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Student Who Lost 90% Of Her Skin, Close To Blind After Taking Common Anti-Seizure Drug Sues $3 Million

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Khaliah Shaw woke up in excruciating pain, with the skin on her face, neck, back and chest falling off and her mouth covered in blisters one day not knowing what happened. Now she has lost close to 90% of her skin and most of her eyesight due to a horrible reaction to an anti-seizure drug.

The 26-year-old woman is suing GlaxoSmithKline after an anti-seizure drug burned off 90 percent of her skin, nearly blinded her, and forced her into a medically-induced coma.

Khaliah Shaw was a public health graduate student at Georgia College and State University when she was diagnosed with bipolar disorder and prescribed the medication, Lamotrigine, in 2013.

By a month of taking the drug, she had developed a rash on her face, while the skin on her lips had started to peel off. Although she visited her local ER, she was initially diagnosed with the flu.

Three days later she woke up in excruciating pain which left her skin permanently scarred, and she is slowly losing her sight.

Now, she and many others are suing GlaxoSmithKline for promoting the product without warning of the risks, claiming more than $3.45 million in medical costs.

It comes five years after the company shelled out $3 billion in lawsuit for failure to report the drug’s risks – before Shaw’s incident.

‘This did not have to happen,’ Shaw, who lives 30 miles outside of Atlanta, told 11Alive.com. ‘This was not just some sort of fluke in my opinion. This happened as a directly (sic) result of somebody’s error.’
Khaliah Shaw, now 26, lost up to 90 percent of her skin after suffering a rare allergic reaction to common anti-seizure drug, Lamotrigine in 2013.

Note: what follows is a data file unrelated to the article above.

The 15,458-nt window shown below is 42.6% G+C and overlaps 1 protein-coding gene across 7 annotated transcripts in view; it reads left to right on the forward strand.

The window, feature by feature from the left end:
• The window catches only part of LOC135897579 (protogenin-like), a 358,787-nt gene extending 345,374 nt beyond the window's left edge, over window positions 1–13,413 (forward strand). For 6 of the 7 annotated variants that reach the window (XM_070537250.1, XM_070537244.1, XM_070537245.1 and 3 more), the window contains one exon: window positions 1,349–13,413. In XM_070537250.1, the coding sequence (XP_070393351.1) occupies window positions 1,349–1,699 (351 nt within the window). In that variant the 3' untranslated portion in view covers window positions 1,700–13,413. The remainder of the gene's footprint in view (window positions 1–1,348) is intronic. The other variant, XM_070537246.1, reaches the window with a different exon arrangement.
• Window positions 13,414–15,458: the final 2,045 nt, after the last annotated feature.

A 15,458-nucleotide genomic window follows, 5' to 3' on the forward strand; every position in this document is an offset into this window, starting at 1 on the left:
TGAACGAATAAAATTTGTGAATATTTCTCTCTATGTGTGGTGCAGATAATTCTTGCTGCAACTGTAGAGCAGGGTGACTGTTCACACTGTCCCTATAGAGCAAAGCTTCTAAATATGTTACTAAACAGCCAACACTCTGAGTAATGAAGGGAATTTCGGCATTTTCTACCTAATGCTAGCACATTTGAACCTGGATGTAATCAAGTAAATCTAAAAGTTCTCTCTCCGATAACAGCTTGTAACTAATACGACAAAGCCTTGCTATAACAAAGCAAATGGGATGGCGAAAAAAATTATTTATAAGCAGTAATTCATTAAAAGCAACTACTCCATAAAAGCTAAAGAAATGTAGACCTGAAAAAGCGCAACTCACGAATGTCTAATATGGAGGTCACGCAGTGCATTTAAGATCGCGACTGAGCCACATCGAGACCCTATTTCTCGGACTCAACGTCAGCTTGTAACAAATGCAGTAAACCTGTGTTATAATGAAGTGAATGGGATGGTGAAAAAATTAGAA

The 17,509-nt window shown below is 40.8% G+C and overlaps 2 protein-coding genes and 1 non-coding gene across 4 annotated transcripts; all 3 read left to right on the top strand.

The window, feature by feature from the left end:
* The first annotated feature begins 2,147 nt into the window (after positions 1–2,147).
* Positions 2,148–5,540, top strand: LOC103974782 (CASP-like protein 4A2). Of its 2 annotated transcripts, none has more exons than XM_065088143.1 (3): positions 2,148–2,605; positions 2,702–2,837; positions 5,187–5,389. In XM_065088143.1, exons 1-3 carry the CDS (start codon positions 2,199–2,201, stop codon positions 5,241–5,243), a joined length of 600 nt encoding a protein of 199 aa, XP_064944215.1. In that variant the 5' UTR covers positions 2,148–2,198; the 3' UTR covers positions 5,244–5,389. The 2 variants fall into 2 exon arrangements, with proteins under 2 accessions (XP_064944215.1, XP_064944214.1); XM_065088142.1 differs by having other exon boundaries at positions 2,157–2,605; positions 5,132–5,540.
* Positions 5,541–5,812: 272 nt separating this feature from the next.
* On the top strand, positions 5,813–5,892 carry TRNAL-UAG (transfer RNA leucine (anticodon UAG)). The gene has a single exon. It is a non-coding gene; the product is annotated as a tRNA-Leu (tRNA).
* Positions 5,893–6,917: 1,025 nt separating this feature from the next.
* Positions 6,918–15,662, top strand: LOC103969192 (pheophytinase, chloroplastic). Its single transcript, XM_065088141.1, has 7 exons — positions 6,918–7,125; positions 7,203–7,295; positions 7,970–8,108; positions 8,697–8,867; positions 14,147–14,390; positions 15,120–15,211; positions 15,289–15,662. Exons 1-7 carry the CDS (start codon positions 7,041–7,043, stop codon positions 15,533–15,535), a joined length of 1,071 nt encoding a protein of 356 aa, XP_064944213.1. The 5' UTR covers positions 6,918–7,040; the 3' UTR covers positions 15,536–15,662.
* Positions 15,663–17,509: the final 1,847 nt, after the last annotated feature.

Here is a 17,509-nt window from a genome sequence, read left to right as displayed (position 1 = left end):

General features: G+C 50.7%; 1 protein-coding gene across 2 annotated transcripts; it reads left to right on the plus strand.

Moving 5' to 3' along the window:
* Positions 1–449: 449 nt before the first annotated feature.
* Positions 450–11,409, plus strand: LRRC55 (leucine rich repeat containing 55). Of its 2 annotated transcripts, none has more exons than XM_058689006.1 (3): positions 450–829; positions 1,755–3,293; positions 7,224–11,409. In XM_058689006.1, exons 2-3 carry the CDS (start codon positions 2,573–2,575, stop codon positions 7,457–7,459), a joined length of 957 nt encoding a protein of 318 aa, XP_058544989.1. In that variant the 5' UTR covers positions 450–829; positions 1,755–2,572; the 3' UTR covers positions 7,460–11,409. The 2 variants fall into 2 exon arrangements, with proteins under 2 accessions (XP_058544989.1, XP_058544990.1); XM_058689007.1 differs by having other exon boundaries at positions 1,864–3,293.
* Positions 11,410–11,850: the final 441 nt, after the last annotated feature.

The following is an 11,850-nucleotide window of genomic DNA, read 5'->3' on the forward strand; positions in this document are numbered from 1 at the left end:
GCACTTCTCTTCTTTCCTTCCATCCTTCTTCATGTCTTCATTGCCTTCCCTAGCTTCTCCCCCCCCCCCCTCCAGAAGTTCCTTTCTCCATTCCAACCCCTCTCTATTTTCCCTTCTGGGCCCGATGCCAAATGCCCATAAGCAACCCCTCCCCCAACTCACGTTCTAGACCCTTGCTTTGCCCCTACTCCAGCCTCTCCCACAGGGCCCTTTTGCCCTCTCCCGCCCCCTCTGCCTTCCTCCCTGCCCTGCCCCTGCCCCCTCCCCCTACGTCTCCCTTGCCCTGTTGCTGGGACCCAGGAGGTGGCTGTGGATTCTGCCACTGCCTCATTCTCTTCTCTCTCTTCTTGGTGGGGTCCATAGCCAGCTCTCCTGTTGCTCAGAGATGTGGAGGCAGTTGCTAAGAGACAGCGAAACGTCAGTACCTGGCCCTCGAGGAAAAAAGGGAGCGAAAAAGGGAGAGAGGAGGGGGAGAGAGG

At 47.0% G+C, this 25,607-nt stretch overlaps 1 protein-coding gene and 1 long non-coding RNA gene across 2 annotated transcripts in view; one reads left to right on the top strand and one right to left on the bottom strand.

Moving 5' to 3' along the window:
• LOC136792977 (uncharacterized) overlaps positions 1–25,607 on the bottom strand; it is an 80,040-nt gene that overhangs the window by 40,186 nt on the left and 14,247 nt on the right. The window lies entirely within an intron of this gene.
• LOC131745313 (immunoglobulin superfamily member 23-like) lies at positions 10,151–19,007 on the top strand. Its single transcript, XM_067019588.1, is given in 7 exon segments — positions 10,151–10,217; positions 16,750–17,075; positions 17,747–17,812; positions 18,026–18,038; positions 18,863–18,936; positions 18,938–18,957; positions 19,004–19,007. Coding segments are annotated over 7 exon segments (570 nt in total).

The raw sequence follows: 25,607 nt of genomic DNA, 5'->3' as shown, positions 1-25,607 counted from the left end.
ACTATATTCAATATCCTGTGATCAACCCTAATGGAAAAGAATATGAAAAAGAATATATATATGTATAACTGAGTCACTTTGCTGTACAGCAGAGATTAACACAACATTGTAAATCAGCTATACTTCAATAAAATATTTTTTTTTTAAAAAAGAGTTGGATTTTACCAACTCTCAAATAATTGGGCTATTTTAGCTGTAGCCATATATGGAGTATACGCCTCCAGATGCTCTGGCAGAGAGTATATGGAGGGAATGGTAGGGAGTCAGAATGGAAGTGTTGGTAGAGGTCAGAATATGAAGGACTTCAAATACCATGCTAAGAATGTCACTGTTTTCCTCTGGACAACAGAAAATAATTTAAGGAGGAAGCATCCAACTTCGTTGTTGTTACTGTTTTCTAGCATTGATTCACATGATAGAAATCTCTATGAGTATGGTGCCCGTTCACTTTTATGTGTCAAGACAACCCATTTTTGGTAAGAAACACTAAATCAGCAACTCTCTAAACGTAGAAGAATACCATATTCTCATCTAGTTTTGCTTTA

The lawsuit says Shaw’s medical bills sum to more than $3.45 million thus far, with far more expected as she continues with treatment.

When Shaw’s reaction escalated into blisters, two days after being told she had the flu, she returned to the ER in Oconee County.

However, medics were not sure what was wrong with her, according to Miss Shaw’s blog, which she started writing after her ordeal. They reportedly isolated her, fearing she had an infectious disease.

After the student’s condition deteriorated, she was rushed to The Medical Center of Central Georgia in Macon, where a dermatologist diagnosed her with Stevens-Johnson Syndrome (SJS), Fox reported.

SJS is a rare disorder that begins with flu-like symptoms, which Miss Shaw believes led medics to initially mistake her illness for the flu. It is typically a reaction to a medication, and can prove fatal.

During her first night in hospital, Miss Shaw’s skin continued to fall off, leaving her with huge, open wounds. Doctors reportedly decided to put her in a medically-induced coma to alleviate her pain.

‘They put me into a medically-induced coma, because they knew it was going to be really painful,’ Miss Shaw said, adding that she was then taken 90 miles to Atlanta’s Grady Hospital’s Burns Unit.